B. Impact on Distribution[25]

The House GOP tax plan would reduce taxes throughout the income distribution in 2017.[26]

Taxes would decrease by an average of $1,810, or 2.5 percent of after-tax income (Table 4).  On average, households at all income levels would receive tax cuts, but the highest-income households would receive the largest cuts, both in dollars and as a percentage of income.  The top quintile—or top fifth of the distribution—would receive an average tax cut of about $11,800 (4.6 percent of after-tax income).  Three-quarters of total tax cuts would go to the top 1 percent, who would receive an average cut of nearly $213,000, or 13.4 percent of after-tax income.  The top 0.1 percent would receive an average tax cut of about $1.3 million (16.9 percent of after-tax income).  In contrast, the average tax cut for the lowest-income households would be just $50, 0.4 percent of after-tax income.  Middle-income households would receive an average tax cut of $260, about the same relative to after-tax income—0.5 percent—as for the lowest-income households.

As with the revenue estimates, there are several sources of uncertainty associated with the distributional estimates.  In the short-run, the burden of the net revenue raised by the border adjustments depends on how prices adjust.  If exchange rates fully adjust to offset the border adjustments, then domestic prices would remain unchanged and the net revenue should be distributed similar to a cash flow tax that does not burden wage income.  However, if exchange rates do not fully adjust, then domestic prices would rise, resulting in a burden more similar to that of a broad-based consumption tax.[27]  An alternative approach would attribute zero burden to the border adjustments under the view that current trade deficits are temporary and will eventually be offset (with interest) by trade surpluses in the future.  Additionally, the plan is unclear on many details of the business tax changes, and our methodologies differ for distributing changes in existing income taxes and consumption-based taxes.  Our analysis distributes the changes in business taxes as incremental changes to the income tax according to our established methodology,[28] but this approach does not yield the same result as if the cash flow tax was distributed as a replacement for the current income tax on business income.[29]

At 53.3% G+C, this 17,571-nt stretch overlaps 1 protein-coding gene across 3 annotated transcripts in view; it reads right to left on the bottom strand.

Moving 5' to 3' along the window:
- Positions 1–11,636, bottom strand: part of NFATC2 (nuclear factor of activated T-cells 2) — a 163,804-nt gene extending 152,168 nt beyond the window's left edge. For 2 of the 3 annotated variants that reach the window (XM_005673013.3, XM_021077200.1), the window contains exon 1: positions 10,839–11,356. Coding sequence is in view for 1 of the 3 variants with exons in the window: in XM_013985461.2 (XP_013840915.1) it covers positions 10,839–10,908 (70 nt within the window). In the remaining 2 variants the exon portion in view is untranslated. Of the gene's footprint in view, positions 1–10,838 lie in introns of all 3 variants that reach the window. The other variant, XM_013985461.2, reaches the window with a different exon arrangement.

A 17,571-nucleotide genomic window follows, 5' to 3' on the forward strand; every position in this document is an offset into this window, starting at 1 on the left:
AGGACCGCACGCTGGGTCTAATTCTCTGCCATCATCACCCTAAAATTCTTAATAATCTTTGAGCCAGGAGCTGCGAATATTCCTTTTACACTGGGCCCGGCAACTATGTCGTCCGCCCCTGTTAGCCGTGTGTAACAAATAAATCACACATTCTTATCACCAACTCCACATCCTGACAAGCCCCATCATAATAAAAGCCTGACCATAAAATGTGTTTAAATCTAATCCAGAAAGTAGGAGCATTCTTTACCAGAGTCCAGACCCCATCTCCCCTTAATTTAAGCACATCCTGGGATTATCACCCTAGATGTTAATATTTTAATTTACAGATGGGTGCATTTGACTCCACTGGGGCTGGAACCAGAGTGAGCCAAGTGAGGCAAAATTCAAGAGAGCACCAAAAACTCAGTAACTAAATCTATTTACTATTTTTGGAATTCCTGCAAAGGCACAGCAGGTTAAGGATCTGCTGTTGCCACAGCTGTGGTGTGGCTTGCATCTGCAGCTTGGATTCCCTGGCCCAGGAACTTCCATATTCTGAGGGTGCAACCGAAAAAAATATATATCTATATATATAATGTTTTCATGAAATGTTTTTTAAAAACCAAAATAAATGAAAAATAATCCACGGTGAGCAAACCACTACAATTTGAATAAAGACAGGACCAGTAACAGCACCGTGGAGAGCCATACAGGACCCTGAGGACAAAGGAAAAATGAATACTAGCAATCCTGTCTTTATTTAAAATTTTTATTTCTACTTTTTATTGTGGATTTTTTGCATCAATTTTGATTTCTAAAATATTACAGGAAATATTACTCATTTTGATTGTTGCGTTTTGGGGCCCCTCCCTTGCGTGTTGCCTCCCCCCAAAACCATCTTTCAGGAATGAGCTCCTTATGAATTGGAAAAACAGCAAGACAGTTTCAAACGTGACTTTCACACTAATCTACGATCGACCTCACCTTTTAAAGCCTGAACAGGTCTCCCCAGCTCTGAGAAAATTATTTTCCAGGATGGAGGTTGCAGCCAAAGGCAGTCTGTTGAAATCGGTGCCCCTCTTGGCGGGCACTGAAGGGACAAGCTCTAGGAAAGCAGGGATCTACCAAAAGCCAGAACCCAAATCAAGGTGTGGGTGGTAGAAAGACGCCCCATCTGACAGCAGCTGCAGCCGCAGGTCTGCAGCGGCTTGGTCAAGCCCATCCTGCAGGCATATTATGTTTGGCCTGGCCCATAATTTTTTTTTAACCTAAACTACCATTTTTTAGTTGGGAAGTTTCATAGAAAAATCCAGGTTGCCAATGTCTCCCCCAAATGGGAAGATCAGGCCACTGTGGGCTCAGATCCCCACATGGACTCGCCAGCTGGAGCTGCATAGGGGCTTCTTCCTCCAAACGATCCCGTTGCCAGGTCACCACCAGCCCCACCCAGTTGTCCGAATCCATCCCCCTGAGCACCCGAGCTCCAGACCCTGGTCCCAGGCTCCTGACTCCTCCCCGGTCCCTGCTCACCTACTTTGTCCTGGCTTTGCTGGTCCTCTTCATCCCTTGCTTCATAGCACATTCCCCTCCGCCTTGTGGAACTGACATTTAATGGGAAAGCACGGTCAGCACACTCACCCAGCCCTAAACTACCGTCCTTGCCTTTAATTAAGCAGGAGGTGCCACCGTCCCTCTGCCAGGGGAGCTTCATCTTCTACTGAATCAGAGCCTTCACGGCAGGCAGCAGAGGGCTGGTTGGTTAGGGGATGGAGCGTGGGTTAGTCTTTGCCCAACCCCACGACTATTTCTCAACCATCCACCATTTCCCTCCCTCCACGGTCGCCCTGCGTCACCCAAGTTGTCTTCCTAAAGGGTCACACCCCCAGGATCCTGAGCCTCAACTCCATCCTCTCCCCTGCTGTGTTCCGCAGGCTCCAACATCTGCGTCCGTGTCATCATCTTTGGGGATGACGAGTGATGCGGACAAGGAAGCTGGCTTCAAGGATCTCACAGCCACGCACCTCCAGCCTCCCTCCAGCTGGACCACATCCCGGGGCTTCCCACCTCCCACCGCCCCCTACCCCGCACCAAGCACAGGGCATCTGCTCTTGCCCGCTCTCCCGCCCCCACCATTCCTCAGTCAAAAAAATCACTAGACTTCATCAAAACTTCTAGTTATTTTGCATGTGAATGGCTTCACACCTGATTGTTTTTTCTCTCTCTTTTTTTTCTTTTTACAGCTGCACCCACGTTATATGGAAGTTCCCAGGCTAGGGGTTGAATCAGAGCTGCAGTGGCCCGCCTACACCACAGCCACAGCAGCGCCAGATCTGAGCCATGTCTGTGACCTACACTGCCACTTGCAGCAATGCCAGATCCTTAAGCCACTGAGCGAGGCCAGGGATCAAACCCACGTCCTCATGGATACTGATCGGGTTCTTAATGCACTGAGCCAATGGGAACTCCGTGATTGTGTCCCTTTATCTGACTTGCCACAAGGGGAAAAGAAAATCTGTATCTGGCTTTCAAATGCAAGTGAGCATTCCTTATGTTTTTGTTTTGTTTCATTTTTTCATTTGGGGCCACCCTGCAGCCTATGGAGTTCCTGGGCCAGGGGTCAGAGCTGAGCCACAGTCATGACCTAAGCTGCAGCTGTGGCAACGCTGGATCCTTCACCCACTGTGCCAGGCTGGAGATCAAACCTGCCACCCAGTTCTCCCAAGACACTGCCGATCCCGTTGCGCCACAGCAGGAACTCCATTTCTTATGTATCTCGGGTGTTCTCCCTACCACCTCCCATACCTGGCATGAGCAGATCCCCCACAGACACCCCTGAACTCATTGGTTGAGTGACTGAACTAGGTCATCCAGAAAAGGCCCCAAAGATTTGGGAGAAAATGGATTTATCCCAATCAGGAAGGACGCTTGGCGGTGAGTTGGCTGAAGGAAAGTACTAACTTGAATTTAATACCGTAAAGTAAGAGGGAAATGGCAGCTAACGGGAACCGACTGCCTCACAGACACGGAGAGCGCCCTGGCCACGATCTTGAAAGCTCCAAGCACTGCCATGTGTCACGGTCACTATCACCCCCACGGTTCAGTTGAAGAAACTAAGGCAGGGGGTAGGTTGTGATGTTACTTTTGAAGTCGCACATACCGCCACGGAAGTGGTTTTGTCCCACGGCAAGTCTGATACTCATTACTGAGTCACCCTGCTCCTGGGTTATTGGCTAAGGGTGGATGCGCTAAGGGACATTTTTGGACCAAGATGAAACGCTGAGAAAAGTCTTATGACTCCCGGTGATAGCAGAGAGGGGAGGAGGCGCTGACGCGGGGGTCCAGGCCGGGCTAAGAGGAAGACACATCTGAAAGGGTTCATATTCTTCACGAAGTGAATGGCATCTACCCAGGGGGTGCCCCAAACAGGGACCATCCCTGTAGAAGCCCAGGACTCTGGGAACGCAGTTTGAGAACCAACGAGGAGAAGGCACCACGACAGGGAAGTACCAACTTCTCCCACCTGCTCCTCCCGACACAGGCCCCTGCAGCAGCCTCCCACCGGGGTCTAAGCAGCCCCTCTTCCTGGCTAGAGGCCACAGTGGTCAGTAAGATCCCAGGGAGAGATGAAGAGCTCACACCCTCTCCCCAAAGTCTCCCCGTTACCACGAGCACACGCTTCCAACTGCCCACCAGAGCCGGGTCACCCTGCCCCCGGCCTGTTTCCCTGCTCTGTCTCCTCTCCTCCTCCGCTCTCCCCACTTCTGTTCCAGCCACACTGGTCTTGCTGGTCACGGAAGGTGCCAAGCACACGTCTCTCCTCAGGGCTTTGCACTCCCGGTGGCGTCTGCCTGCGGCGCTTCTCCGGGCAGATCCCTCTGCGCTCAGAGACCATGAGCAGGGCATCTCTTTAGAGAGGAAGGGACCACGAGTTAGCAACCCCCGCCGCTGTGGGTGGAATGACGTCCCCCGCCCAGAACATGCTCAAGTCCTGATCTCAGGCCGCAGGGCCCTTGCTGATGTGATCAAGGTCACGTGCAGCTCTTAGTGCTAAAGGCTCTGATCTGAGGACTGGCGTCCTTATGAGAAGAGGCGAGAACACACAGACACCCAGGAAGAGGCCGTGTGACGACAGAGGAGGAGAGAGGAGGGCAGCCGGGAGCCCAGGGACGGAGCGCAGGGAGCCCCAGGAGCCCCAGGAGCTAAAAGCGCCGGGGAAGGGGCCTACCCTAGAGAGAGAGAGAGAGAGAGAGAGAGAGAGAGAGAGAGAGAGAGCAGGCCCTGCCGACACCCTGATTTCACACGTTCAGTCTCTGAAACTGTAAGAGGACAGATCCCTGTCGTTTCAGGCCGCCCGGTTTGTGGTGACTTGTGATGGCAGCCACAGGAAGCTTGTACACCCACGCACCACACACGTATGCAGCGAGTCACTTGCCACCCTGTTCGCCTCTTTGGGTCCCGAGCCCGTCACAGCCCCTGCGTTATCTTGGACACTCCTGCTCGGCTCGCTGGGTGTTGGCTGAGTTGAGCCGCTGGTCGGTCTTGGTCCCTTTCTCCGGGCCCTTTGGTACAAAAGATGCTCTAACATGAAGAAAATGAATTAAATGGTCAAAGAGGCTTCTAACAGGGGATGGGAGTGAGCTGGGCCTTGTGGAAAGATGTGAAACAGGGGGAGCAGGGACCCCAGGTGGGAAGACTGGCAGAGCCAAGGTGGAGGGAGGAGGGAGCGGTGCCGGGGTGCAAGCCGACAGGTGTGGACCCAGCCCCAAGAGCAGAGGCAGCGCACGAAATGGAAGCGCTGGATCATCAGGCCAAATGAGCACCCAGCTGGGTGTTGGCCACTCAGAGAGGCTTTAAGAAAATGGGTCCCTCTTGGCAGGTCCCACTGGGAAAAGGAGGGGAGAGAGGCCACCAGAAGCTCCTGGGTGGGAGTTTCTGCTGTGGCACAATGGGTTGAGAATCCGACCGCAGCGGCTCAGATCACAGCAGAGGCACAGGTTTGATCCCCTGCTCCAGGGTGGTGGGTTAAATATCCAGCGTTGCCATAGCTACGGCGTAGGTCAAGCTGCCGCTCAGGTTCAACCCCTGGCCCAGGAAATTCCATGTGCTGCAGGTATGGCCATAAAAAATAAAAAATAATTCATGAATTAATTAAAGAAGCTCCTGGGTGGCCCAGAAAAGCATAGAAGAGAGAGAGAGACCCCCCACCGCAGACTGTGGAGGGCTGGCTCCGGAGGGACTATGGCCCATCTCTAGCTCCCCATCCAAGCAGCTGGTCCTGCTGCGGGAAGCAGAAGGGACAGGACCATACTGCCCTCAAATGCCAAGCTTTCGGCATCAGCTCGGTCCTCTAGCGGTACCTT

In order to illustrate the uncertainty concerning the short-run effects of the plan across the income distribution, we report the percent change in after-tax income in 2017 under alternative assumptions about the size of the changes in tax burdens due to the business tax provisions and the border adjustments, and how those burdens are distributed (Table 5).  Overall, under the alternative assumptions the plan would increase after-tax income in 2017 by between 1.7 and 3.4 percent.  Households in the bottom four quintiles would see their after-tax income rise by as much as 1.4 percent.  Households in the 80th to 95th percentiles would fare the worst.  Higher-income households would receive the largest tax cuts.  The top 1 percent would see after-tax incomes rise by between 8.0 and 14.1 percent, while the richest top 0.1 percent would receive tax cuts equal to between 10.0 and 17.4 percent of after-tax income.

In the longer-run, the burden of the border adjustments would not depend on which prices adjust and the distribution of tax changes would be similar to the full exchange rate adjustment scenario.  Although, by 2025, the average tax cut would be smaller and households in the 80th to 95th percentiles on average would have tax increases rather than cuts.  (Speaker Ryan’s staff have told us that the ultimate proposal will not raise taxes on any income group so presumably the plan will be revised to meet this objective.)

IV. Dynamic Effects on the Economy

In addition to conventional estimates, which are based on fixed macroeconomic assumptions, TPC also prepared, in collaboration with the Penn Wharton Budget Model (PWBM), a set of estimates of the House GOP plan that take into account macroeconomic feedback effects.  Estimates of the impacts of tax changes on the economy are subject to considerable uncertainty and can vary widely depending on the models and assumptions chosen.  We present “dynamic” estimates from two models to illustrate different ways that tax policy can influence the economy.  Estimates using the TPC Keynesian model illustrate how the plan’s impact on aggregate demand would influence the economy in the short run—that is, over the next few years.  Estimates using the PWBM illustrate the longer-run impact of the plan on potential output through its effects on incentives to work, save, and invest, and on the budget deficit.  TPC also plans to build a neoclassical model of potential output whose results could be integrated with those of the Keynesian model, but that work is still in process.

A. Impact on Aggregate Demand